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'The big lie' is the new 'birtherism.' Here's why that matters.

New polling proves Donald Trump's fans are as delusional as they are unoriginal.
Photo illustration: Red colored strips over an images of Barack Obama, Donald Trump and Joe Biden show parts of a document that read,\"State of Hawaii. Certificate of Live Birth.\" to the left and \"Stop the Steal\" to the right.
Trump's lies about the election is the latest myth spun up by a loser and his followers.Anjali Nair / MSNBC; Getty Images

Nobody likes losing. But rather than accepting failure, former President Donald Trump has preferred to tell a different story, one where he never lost at all. In the version of events told in the “big lie,” Trump was the victim of a massive voter fraud scheme, one that stole the election from him and handed it over to President Joe Biden.

The “big lie” is just the latest version of the myths that reactionaries have always told themselves.

Recent polling shows it’s a story that still sticks with a supermajority of Republicans. The University of Massachusetts Amherst found that 71 percent of GOP respondents believe Biden’s win was at least “probably” illegitimate. An ABC News/Ipsos poll found the exact same result: 71 percent of Republicans “sided with Trump's false claims that he was the rightful winner.”

What to make of this seemingly desperate rejection of reality? The fact is that Trump is not nearly as original or creative as he portrays himself to be. In this case, he’s merely slapped his name and branding onto a concept that predates him. The “big lie” is just the latest version of the myths that reactionaries have always told themselves.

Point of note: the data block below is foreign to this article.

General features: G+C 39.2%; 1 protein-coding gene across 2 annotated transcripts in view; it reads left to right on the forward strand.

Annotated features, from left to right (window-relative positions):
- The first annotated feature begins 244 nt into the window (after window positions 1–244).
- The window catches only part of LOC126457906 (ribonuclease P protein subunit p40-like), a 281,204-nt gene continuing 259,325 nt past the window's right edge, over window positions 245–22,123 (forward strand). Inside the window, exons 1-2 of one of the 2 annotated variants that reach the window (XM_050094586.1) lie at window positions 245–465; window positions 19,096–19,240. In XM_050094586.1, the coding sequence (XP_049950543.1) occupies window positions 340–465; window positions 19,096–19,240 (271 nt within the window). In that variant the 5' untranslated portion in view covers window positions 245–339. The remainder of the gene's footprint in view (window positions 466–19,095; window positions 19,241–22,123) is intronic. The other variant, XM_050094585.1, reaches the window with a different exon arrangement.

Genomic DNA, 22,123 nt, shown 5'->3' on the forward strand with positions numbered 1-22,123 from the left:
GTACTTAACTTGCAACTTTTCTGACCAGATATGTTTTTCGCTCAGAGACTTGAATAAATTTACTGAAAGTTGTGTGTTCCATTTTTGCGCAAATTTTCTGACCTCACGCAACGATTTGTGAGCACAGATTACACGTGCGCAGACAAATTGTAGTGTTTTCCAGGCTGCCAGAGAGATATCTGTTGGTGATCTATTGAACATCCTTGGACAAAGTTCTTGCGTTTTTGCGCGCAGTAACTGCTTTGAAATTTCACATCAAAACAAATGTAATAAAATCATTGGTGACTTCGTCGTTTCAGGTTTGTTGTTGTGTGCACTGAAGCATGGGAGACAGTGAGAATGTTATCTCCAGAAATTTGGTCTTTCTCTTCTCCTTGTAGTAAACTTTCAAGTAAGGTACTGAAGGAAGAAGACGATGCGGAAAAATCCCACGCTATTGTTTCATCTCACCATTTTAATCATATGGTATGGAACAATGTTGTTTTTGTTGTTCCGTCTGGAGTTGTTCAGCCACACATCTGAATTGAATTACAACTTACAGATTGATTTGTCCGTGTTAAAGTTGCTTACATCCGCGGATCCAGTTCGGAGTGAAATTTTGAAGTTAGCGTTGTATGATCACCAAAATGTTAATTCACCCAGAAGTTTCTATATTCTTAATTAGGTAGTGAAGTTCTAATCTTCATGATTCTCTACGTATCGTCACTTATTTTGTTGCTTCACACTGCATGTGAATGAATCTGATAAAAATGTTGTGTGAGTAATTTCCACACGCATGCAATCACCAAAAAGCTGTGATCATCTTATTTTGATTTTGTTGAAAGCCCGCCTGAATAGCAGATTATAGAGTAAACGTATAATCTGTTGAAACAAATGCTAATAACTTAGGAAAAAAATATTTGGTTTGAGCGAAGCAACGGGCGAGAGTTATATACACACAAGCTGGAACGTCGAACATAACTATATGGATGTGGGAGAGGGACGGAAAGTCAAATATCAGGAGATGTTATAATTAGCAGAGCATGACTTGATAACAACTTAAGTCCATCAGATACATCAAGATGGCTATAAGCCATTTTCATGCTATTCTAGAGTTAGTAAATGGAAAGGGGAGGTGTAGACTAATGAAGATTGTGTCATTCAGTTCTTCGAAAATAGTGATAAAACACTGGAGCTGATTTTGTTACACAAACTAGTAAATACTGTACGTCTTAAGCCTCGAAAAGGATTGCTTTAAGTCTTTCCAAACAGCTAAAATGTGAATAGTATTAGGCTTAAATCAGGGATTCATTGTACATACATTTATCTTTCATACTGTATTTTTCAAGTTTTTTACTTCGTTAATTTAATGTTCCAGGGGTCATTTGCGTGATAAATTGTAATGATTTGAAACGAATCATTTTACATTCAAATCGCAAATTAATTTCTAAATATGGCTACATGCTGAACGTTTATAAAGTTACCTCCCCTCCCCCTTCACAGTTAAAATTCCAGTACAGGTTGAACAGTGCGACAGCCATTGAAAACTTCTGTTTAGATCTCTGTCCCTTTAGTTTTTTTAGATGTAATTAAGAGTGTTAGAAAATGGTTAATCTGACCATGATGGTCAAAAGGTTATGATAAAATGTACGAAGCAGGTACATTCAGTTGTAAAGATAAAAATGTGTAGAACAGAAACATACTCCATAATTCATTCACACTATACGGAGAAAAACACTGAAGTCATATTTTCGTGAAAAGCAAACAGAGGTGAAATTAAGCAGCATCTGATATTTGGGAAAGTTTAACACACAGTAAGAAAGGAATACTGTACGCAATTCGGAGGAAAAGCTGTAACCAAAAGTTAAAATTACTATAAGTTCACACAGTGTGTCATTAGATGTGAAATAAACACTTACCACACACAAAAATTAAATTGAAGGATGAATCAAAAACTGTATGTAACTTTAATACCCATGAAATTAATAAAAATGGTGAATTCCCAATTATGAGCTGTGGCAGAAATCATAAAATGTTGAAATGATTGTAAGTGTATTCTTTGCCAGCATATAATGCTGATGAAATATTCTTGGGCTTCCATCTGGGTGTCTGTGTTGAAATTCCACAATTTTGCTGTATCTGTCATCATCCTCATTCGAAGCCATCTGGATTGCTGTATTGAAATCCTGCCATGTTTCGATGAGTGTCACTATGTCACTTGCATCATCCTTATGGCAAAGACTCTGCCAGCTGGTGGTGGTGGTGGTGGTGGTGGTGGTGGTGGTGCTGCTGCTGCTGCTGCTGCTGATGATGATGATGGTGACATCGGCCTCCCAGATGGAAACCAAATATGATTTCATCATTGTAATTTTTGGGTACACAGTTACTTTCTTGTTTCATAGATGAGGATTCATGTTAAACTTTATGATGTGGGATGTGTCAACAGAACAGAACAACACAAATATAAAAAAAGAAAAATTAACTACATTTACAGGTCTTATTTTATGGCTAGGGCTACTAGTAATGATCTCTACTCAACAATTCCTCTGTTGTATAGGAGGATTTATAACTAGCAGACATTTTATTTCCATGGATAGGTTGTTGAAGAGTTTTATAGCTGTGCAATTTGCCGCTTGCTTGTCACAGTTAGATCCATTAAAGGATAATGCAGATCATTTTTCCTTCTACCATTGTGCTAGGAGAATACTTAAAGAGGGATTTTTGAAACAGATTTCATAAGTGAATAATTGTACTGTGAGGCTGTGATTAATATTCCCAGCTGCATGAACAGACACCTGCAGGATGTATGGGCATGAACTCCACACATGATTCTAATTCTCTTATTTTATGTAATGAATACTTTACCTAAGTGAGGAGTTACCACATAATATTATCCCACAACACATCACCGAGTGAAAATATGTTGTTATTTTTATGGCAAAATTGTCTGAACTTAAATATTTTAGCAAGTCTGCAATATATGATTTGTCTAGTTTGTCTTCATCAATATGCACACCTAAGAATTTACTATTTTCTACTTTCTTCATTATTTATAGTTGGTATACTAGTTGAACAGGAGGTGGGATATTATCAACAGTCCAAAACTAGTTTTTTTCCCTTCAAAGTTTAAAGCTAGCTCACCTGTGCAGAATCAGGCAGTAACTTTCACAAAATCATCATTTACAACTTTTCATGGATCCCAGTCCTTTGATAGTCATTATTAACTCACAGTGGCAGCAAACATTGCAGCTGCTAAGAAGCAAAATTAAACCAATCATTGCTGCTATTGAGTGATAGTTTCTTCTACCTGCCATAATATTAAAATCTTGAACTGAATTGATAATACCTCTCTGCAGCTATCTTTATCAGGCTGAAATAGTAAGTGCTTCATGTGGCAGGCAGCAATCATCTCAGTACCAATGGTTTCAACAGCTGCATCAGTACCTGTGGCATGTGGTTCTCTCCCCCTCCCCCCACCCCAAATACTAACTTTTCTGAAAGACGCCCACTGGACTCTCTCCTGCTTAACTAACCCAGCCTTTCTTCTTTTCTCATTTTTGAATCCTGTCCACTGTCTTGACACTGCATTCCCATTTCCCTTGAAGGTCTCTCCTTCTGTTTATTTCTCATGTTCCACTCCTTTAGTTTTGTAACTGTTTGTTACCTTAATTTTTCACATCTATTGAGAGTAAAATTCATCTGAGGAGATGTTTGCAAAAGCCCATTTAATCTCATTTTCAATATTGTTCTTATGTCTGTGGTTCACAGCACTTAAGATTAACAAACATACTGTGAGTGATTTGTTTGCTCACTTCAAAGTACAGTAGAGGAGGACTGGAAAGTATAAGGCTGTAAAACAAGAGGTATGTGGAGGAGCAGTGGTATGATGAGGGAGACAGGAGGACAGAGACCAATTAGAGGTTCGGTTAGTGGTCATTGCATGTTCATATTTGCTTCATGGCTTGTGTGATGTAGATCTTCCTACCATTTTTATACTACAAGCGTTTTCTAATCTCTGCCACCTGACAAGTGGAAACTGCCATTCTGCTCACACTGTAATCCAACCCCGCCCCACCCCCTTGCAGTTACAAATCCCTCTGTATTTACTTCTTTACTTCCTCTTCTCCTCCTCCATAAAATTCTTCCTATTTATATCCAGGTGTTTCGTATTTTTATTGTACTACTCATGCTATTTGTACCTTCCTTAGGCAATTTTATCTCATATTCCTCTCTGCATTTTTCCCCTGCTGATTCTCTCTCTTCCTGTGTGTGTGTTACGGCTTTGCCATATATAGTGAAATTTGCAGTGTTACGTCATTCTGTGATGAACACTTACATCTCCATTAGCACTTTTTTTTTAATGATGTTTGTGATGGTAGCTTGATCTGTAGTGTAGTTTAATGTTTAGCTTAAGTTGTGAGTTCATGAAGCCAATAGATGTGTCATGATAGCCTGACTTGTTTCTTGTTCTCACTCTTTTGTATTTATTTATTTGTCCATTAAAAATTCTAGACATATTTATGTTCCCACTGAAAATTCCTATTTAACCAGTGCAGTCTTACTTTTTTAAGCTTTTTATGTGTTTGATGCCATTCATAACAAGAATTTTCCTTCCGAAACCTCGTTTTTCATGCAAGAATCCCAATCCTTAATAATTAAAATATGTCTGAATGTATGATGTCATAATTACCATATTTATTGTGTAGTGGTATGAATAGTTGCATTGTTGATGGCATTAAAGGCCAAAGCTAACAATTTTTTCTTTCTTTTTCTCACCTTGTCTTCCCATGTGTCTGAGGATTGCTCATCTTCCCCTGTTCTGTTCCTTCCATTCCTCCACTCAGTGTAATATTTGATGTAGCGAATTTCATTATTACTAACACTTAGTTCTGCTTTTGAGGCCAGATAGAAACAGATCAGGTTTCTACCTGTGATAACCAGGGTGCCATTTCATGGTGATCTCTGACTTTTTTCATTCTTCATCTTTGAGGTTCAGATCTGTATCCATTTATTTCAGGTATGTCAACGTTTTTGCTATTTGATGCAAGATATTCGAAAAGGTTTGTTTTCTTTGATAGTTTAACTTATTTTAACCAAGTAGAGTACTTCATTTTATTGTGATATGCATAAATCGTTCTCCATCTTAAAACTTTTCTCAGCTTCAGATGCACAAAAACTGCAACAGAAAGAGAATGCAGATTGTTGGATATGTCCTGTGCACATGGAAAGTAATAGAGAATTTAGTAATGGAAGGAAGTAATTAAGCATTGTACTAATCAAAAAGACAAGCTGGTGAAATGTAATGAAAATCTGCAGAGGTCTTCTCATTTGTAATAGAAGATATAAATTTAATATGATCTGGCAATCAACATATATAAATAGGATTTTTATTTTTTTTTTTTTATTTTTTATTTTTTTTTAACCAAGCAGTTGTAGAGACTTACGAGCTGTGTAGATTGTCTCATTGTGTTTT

Even before President Barack Obama was elected in 2008, rumors spread that he was a secret Muslim who was born in Kenya. These white “birthers,” who took comfort in the idea that it was only through subterfuge that America had elected its first Black president, were originally viewed as a fringe among Republicans. Trump didn’t originate birtherism, but he became its most prominent promoter. In 2011, as Obama prepared to run for re-election and Trump mulled running against him, he began calling Obama’s election illegitimate to anyone who would listen.

“He doesn’t have a birth certificate. He may have one, but there is something on that birth certificate — maybe religion, maybe it says he’s a Muslim. I don’t know,” Trump told Fox News, his partner in promoting the racist and entirely debunked conspiracy theory.

Before Obama released his long-form birth certificate in April 2011, a YouGov poll found that 70 percent of Republicans either thought Obama wasn’t born in the U.S. or weren’t sure. Even in 2019, 56 percent of self-identified Republicans were still certain Obama had been born in Kenya. It appears that the very people who have now latched on to Trump’s imaginary victory still believe, despite a mountain of evidence to the contrary, that a vast cover-up deluded the public into electing a foreigner from Africa whose candidacy was invalid under the Constitution.

As the "big lie" and birtherism show, it’s easier and more comforting to rewrite history than to acknowledge the shortcomings of a failed cause or accept the loss of social and political dominance. It’s a theme we have seen from sore losers throughout history. After the Union’s victory in the Civil War, former Confederates spun the tale of the “Lost Cause,” framing the South’s secession as a noble, just crusade to protect states’ rights and their genteel way of life from the rapacious Northerners. It’s a story that generations of American schoolchildren learned in class thanks to the propagation of the Dunning School and other white nationalist narratives.